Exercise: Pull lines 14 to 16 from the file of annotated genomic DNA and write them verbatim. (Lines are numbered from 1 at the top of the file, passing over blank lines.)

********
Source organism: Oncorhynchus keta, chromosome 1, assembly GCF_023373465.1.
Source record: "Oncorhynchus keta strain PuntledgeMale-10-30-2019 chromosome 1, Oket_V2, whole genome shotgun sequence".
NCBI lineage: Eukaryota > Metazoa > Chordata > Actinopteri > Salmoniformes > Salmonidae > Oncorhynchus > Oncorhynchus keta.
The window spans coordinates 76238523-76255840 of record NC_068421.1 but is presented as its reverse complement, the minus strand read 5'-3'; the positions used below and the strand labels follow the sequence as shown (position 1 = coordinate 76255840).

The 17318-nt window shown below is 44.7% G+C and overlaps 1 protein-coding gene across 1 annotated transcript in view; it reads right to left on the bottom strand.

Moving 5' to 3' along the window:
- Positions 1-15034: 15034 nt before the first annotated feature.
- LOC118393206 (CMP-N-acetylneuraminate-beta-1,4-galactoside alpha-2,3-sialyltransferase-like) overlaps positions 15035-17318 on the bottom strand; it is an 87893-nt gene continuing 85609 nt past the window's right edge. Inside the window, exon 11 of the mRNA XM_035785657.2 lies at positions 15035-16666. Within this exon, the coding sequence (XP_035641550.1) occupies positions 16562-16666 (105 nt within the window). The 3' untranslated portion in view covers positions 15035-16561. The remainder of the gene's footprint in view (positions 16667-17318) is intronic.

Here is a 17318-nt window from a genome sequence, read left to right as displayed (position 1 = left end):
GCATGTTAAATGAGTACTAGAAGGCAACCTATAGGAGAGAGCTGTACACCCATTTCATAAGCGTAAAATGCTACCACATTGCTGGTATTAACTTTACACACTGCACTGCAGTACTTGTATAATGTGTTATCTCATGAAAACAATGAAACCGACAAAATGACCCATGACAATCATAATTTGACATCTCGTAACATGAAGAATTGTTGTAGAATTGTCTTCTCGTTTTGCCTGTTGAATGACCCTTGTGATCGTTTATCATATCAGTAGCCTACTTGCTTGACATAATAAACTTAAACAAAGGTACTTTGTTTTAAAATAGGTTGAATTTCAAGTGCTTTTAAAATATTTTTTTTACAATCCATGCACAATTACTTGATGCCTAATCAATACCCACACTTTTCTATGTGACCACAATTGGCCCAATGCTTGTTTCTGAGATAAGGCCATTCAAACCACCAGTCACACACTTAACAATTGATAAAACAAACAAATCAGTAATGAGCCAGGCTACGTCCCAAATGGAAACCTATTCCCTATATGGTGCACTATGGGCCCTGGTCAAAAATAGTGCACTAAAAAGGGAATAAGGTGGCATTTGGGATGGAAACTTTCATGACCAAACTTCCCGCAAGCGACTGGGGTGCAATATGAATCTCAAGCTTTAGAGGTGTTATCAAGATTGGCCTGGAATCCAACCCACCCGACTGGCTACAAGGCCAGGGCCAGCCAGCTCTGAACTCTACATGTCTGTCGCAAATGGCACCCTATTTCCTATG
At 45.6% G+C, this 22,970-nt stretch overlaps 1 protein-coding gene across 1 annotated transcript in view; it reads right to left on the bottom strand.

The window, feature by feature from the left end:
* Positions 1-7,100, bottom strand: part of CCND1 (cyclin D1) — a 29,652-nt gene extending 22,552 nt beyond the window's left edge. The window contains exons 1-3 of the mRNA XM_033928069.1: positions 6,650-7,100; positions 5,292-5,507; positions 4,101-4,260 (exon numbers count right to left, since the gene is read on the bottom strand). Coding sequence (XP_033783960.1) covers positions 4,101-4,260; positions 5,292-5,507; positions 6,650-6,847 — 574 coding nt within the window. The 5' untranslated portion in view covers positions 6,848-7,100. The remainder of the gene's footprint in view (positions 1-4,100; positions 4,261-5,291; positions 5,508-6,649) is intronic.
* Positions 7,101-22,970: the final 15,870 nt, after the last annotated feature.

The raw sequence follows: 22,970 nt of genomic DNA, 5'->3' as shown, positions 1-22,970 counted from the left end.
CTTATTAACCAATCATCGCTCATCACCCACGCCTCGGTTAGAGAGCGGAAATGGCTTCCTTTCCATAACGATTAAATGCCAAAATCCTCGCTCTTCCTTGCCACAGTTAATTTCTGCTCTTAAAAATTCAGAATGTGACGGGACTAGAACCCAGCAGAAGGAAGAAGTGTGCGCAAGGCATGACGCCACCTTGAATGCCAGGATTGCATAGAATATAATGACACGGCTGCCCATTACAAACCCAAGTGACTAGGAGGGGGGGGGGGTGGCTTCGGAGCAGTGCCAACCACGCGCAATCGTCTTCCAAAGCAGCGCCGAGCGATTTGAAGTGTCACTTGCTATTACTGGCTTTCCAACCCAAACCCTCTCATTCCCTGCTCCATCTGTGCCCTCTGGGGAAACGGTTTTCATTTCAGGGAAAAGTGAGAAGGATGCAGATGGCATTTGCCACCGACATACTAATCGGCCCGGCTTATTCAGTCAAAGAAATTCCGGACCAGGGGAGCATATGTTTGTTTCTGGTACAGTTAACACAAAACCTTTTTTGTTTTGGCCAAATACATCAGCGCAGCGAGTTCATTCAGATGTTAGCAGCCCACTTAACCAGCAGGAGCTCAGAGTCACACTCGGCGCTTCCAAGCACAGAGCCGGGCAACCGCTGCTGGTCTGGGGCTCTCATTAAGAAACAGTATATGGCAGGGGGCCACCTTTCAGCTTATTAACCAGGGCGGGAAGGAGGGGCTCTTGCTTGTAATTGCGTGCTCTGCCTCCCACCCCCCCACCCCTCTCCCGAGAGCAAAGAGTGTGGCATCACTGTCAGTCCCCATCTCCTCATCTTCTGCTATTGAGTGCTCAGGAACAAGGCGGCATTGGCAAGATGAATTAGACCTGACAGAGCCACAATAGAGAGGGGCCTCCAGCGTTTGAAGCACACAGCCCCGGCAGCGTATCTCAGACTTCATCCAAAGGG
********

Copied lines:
* Positions 7,101-22,970: the final 15,870 nt, after the last annotated feature.

The raw sequence follows: 22,970 nt of genomic DNA, 5'->3' as shown, positions 1-22,970 counted from the left end.
CTTATTAACCAATCATCGCTCATCACCCACGCCTCGGTTAGAGAGCGGAAATGGCTTCCTTTCCATAACGATTAAATGCCAAAATCCTCGCTCTTCCTTGCCACAGTTAATTTCTGCTCTTAAAAATTCAGAATGTGACGGGACTAGAACCCAGCAGAAGGAAGAAGTGTGCGCAAGGCATGACGCCACCTTGAATGCCAGGATTGCATAGAATATAATGACACGGCTGCCCATTACAAACCCAAGTGACTAGGAGGGGGGGGGGGTGGCTTCGGAGCAGTGCCAACCACGCGCAATCGTCTTCCAAAGCAGCGCCGAGCGATTTGAAGTGTCACTTGCTATTACTGGCTTTCCAACCCAAACCCTCTCATTCCCTGCTCCATCTGTGCCCTCTGGGGAAACGGTTTTCATTTCAGGGAAAAGTGAGAAGGATGCAGATGGCATTTGCCACCGACATACTAATCGGCCCGGCTTATTCAGTCAAAGAAATTCCGGACCAGGGGAGCATATGTTTGTTTCTGGTACAGTTAACACAAAACCTTTTTTGTTTTGGCCAAATACATCAGCGCAGCGAGTTCATTCAGATGTTAGCAGCCCACTTAACCAGCAGGAGCTCAGAGTCACACTCGGCGCTTCCAAGCACAGAGCCGGGCAACCGCTGCTGGTCTGGGGCTCTCATTAAGAAACAGTATATGGCAGGGGGCCACCTTTCAGCTTATTAACCAGGGCGGGAAGGAGGGGCTCTTGCTTGTAATTGCGTGCTCTGCCTCCCACCCCCCCACCCCTCTCCCGAGAGCAAAGAGTGTGGCATCACTGTCAGTCCCCATCTCCTCATCTTCTGCTATTGAGTGCTCAGGAACAAGGCGGCATTGGCAAGATGAATTAGACCTGACAGAGCCACAATAGAGAGGGGCCTCCAGCGTTTGAAGCACACAGCCCCGGCAGCGTATCTCAGACTTCATCCAAAGGG